At a guess, the mic is probably picking up something ambient.

    Before re-recording anything, I’d encourage you to slap a high pass (or low cut, they’re synonymous) filter on the track. Start somewhere around 120 hertz, and see what you get. Might save a ton of work.

    1. If you’d like, you can send me a sample. I’ll take a gander at it, and tell you what I think.
      I have a couple of toys that might make diagnosis easier.

  13. We’re not going away, so do what you gotta. Downloaded and read Lights out and Cry last night, EXCELLENT! But since I’m ‘associated’ with you, I can’t post a review… Grrr…

    1. Aye, I’d love post a great review, but… well there’s a Certain Obvious Bias if anyone looks into things in not that much depth. Whereas, I can 5-star LawDog, say, all day and at worst I’d be guilty of mere fanboy-ism. Not fanboi… I have some standards. If I were to fanboi, the ‘target’ would at least need to be female. Ancient beast is Ancient. Deal.

  14. Apparently since they did not get the desired result from Reichstag Fire 2.0, the Dems are going for RF 2.1:

    Of course their prosecution of Trump for this is utterly bogus as many legal commentators have noted, and is clearly being pursued for partisan political purposes in true banana republic style.

    My guess is that they are going to try to use this bogus charge as a pretext to pursue civil forfeiture against Trump and his businesses and essentially try to confiscate them, which is what regimes in banana republics do to political opponents. The goal of course is to financially cripple him so as to kneecap any general election campaign for 2024 (any lack of money for someone as well known as Trump will not seriously hurt him in the primaries). No matter that it is bogus and will almost certainly be tossed; just as long as it harms him long enough to impact 2024.

    I also expect a ramp-up of persecution of anyone who ever voted for Trump or ever said anything less than critical of him. Biden me mentally incompetent but his handlers meant what they said and did with his Triumph of the Shrill speech. There is a good reason over half of the US populace considers the FBI, etc., to be Biden’s (meaning his handlers) personal Gestapo.

    1. Don’t worry, my dear Quintilius, once we get rid of this upstart Tiberius Gracchus, the Republic will be rid of its enemies and all will be smooth sailing from here on out. I guarantee it. <= You are here

      Don’t worry, my dear Quintilius, once Sulla is done with these proscriptions, the Republic will be rid of its enemies and all will be smooth sailing from here on out. I guarantee it.

      Don’t worry, my dear Quintilius, once Caesar is dead, the Republic will be rid of its enemies and all will be smooth sailing from here on out. I guarantee it.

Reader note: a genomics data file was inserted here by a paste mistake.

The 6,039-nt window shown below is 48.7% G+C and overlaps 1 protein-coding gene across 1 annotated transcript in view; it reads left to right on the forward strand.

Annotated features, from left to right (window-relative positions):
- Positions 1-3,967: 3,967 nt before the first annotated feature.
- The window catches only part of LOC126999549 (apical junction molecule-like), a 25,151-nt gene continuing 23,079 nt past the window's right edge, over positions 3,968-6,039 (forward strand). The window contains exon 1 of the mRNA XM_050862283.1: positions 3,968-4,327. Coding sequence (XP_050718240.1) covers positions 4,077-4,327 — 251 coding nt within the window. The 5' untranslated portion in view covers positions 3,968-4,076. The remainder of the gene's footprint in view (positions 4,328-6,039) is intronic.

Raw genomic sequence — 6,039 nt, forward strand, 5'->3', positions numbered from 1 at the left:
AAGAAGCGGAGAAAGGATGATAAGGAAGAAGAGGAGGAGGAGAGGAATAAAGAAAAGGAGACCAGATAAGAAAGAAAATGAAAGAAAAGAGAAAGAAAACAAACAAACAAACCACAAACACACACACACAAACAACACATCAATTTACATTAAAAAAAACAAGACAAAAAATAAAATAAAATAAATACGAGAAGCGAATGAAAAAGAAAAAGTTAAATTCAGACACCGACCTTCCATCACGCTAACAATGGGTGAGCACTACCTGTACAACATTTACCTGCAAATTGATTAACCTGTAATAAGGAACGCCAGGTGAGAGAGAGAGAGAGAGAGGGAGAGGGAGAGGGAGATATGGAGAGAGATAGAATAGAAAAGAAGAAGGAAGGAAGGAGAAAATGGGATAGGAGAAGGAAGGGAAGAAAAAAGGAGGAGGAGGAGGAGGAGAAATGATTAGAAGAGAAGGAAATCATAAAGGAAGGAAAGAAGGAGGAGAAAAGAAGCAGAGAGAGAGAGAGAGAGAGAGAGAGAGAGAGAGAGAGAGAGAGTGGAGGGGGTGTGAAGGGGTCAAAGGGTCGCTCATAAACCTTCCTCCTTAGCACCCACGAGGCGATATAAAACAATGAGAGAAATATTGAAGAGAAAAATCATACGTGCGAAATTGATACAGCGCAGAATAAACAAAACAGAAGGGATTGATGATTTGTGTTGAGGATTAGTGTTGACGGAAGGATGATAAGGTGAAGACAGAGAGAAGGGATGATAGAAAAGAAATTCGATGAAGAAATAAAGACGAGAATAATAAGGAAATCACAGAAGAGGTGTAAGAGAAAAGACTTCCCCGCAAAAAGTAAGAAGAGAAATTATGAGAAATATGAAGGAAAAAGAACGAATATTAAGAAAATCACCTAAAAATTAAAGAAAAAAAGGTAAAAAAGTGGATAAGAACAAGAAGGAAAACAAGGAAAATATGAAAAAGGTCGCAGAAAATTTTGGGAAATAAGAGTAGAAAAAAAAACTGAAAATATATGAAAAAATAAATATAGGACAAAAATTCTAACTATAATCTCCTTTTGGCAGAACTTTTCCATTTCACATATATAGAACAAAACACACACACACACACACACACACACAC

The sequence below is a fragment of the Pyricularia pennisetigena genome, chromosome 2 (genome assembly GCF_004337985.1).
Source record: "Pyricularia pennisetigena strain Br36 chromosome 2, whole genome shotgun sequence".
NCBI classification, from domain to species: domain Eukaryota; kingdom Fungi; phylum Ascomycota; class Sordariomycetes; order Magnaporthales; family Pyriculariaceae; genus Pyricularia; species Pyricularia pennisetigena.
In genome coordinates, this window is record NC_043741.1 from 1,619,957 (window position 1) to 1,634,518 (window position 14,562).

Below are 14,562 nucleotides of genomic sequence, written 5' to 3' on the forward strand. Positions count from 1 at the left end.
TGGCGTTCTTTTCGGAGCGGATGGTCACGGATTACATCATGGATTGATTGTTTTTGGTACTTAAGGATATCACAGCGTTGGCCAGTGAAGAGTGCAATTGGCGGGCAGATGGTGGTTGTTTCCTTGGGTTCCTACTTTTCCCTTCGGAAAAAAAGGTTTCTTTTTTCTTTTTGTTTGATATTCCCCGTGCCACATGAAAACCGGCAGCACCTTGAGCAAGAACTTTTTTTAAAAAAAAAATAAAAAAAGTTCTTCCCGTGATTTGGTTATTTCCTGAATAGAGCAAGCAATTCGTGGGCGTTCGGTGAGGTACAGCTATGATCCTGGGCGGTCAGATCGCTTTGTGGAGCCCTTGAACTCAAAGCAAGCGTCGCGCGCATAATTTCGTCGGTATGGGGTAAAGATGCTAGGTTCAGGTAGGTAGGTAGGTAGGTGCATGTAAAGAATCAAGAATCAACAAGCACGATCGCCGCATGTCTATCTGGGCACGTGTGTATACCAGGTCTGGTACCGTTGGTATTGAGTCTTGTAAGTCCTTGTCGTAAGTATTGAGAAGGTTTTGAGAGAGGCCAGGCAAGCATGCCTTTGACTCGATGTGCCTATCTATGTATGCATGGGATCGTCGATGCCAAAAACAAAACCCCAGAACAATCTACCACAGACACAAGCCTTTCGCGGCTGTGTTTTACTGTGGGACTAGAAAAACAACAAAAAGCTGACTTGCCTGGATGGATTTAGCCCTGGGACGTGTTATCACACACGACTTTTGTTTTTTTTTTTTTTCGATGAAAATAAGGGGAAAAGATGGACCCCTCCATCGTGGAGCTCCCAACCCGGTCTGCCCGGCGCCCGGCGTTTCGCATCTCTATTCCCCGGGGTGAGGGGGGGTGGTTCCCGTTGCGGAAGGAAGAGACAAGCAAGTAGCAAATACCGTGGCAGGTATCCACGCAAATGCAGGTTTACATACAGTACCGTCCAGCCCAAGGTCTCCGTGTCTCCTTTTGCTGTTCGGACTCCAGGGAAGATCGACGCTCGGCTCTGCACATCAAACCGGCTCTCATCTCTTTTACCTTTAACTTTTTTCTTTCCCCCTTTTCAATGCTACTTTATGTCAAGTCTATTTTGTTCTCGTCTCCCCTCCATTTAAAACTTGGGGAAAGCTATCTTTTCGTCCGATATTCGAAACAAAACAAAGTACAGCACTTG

I could post this to FB as a hidden warning to all my progressive acquaintances, but I expect none of them would get it.

      1. You’re right, they most definitely would not, and would be outraged about referring to the Romans.

      2. I still think the plan for Jan 6 was for Trump to lead the march, find the doors open, and then die on the floor of Congress.

    2. “My guess is that they are going to try to use this bogus charge as a pretext to pursue civil forfeiture against Trump and his businesses and essentially try to confiscate them, ”

      Which is why CAF before conviction of owner has always been an unconstitutional abomination, no matter WHO it’s used on.

      1. Ho, hum, another unconstitutional abomination…what’s new?

        The whole damn government has become an unconstitutional abomination. Which is why I advocate for taking a chainsaw to it and pruning off about 95%.

        1. I have this flash of an image of bodies from lampposts, a printout the Constitution daggered to the bodies, “Failed to follow this. Earned this place” or such. No, this is not a hope. It is, perhaps, a warning. [FREE CLUE to glowies: I ain’t anywhere near any of these anti-American yo-yo’s that likely well and truly deserve it.]

  15. The goal is likely to get Trump to make an under-oath statement, on anything, then charge “perjury” and put it in front of a jury. Said jury carefully selected.

    If he won’t geek, then “conspiracy”, with same endgame.

    Someone has made a very foolish decision. Hopefully not followed by “stupid”.

    And this may well be scheduled “squirrel” for something that didn’t actually happen this week.

  16. Off-Topic: is Kindleprenuer worth using for advice/formatting when writing one’s first book? It looks helpful, but I’m not exactly familiar with the field.

  17. I believe that I, too, am a victim in a mass casualty event. I just hope it is hilarious. If I do, I do, if I don’t, no worries. I just wanted to help you out, as you are one of my people.

  18. Heck, I cannot remember what level I could send, no worries on my part regardless.

    Is the substack subscription a good way to throw cash at you?

      1. If you’re still thinking about putting non-Kindle versions of your books in your substack, then it would be nice to have a way to purchase them.

        No hurry. 😉